Tellason – Get Dressed and Move On With Tony and Pete

We’re giving away a full Tellason kit of a watch cap, tee, and jeans including a fit consult with Tony and Pete. Keep reading to enter below.

California:  home of the redwoods, Big Sur, Mount Whitney, and this support beam in an industrial building in Sausalito. On it is Tellason’s brand philosophy, which I’ll let you read for yourself.

“Get dressed and move on,” isn’t the message you’d see from a typical fashion brand, but Tellason’s founders aren’t your typical fashionistas. When asked on brands they admire, Pete and Tony list Stüssy surfboards from the late 1970s, Richard Sachs’s bicycles, and an Eero Saarinen coffee table—all items with a modern design, high-quality build, and made to be used for decades. Once you have one in your life, that need is solved for a good long while.

If you’re even a marginal fan of raw denim, Tellason has likely been on your radar since you googled how to do your first bathtub soak. They’re well established as one of the canonical brands in our niche, gradually expanding from offering one pair of jeans to a collection of over a hundred different pants, shirts, outerwear, and more.

But you probably don’t know the two guys who are Tellason. The name is literally a portmanteau of their names, Tony Patella and Pete Searson, two friends and business partners who have been helping people get dressed and move on for most of their lives.

The People Behind the Name

Tony (left), Pete (right), and Francesca (bottom).

Both Pete and Tony are products of California. Tony from the north, Pete from the south. They were born two weeks apart from each other and both attended San Diego State University. They likely passed each other in the crowd at many of the same punk rock shows, but didn’t meet until after graduation in 1990.

Tony was working in his dad’s sporting goods store and Pete was a vendor selling action sports gear and apparel. After discovering all of the above connections, they became fast friends. They worked in some of the same companies together, were in each other’s weddings, but each had their own area of focus.

Tony moved from sporting goods store to denim after he met another Bay Area denim legend, Cliff Abbey (previously of Sticky Fingers and Claudio Agnelli), and helped him launch a vintage-inspired denim line called Sutter’s (like the Gold Rush mill). It was here that Tony learned how to source fabric, develop samples, and quality control production. This was in the pre-NAFTA 90s so even as a mainstream brand, Sutter’s was made with Cone Mills White Oak denim and their first year of cut and sew was all in San Francisco, connections he wouldn’t soon forget.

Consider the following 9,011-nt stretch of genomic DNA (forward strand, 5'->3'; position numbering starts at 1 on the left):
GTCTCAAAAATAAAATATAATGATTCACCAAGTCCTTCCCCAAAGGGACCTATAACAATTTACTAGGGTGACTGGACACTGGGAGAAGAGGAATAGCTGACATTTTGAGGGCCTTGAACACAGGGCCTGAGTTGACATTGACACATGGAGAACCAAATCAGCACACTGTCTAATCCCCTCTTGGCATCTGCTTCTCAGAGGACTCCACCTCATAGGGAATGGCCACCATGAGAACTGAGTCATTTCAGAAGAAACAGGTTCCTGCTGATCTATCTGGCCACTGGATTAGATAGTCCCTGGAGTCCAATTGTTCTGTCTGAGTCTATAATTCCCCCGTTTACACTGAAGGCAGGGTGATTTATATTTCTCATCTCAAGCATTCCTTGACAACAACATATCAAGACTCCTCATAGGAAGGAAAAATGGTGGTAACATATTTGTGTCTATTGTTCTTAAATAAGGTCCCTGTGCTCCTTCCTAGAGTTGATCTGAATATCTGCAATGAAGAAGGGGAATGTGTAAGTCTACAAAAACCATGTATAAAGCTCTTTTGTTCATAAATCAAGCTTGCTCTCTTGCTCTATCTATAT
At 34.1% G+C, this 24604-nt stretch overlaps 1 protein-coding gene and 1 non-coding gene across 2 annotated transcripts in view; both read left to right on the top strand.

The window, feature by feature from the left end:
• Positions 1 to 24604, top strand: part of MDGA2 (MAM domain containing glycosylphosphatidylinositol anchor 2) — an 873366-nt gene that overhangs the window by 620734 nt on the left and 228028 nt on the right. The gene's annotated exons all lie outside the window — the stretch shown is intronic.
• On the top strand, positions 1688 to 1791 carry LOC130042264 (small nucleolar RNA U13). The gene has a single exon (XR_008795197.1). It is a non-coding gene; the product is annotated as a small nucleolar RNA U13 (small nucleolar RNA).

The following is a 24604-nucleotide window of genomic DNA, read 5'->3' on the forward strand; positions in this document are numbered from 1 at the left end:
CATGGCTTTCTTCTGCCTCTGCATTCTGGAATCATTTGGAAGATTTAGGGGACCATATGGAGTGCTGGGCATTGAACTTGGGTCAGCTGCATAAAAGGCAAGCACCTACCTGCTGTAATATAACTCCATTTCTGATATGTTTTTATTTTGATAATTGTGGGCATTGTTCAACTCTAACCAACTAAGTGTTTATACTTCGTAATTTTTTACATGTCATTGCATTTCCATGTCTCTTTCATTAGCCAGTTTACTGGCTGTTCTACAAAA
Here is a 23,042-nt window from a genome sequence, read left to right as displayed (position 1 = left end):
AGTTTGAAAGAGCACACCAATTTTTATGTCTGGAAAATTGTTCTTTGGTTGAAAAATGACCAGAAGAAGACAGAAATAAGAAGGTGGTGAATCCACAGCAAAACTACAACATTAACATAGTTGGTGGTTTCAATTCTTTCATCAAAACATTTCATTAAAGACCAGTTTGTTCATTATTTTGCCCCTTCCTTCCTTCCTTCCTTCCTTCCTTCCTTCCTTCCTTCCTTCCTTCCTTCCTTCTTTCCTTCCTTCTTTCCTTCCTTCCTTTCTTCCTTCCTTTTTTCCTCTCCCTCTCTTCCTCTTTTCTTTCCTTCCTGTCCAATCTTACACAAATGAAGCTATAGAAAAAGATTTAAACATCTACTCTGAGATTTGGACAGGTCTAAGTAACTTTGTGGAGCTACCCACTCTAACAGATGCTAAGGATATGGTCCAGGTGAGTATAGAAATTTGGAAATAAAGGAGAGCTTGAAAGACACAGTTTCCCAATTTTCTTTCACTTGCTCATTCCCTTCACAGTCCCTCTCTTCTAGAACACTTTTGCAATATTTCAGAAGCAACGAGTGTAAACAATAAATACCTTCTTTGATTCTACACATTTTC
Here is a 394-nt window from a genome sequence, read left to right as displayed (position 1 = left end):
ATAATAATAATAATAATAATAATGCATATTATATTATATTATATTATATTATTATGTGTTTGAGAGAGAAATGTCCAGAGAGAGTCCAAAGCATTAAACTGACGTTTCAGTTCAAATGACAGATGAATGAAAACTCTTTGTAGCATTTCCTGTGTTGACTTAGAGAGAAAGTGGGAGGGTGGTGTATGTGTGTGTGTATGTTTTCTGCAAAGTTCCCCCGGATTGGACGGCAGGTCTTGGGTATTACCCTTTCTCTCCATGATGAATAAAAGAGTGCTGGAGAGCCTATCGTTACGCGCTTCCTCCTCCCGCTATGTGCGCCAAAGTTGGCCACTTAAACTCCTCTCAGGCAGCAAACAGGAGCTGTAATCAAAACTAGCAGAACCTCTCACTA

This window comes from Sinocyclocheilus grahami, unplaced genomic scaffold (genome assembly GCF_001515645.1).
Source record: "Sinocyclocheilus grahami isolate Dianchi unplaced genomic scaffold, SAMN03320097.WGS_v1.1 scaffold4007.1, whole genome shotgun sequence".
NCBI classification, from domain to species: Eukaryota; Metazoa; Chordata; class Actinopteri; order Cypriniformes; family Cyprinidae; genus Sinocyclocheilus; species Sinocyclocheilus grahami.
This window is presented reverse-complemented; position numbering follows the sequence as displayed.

At the same time, Pete was racking up international sales in the world of action sports, developing a skillset and a network of vendors all over the world.

Going From 0 to 1 (Pair of Jeans)

The very first sample pair of Tellason jeans.

By 2008, with the global economy in the toilet from the Great Recession and retail weaker than ever, Pete and Tony thought it was the perfect time to start a new brand.

They will be the first to tell you that the world doesn’t need another denim label, “If we stop making jeans, people aren’t going to start walking around naked.” Tony quips, “But there is always room for people willing to do something better or differently and provide really good service.” And there was need for a quality, well-fitting, understated jean that could be the bridge between a Filson jacket and a pair of Red Wings or Aldens.

Pete and Tony at the 110th anniversary celebration at Cone Mills White Oak Plant in 2015.

All the pieces were there:  they bought some denim on the credit of Tony’s good name at White Oak, went back to the same sample line they used at Sutter’s, and made a pair of jeans.

Then another.

And another.

Pete would try them on right there on the sample floor and Tony would make small notes and adjustments back to the sample sewer and after four pairs, they had the one. This pair of slim-straight jeans was their one and only offering at Tellason.

They made a run of 240 of them and hit the bricks for retailers in the Northern California and Pacific Northwest area, making store owners try the jeans on for themselves. They sold all 240 in their first round of sales calls and went back for another 240 once word got out who had picked them up.

And another.

And another.

Growth by Association

Pete and Tony visiting Osaka retailer First.

The growth of the brand was in part the growth of their connections. They’ll tell you, “we aren’t smart enough to come up with all this ourselves so we have to turn to others for help.” But I would say that’s the genius behind Tellason’s success. It’s all been organic growth and following good ideas wherever they turn up.

Initially, they only had the one slim-straight jean, the John Graham Mellor, until Michael Williams, of A Continuous Lean, asked if they could make a straight leg that fit him a bit better. After a long exchange of Fedex packages and phone photos, the Ankara fit was born.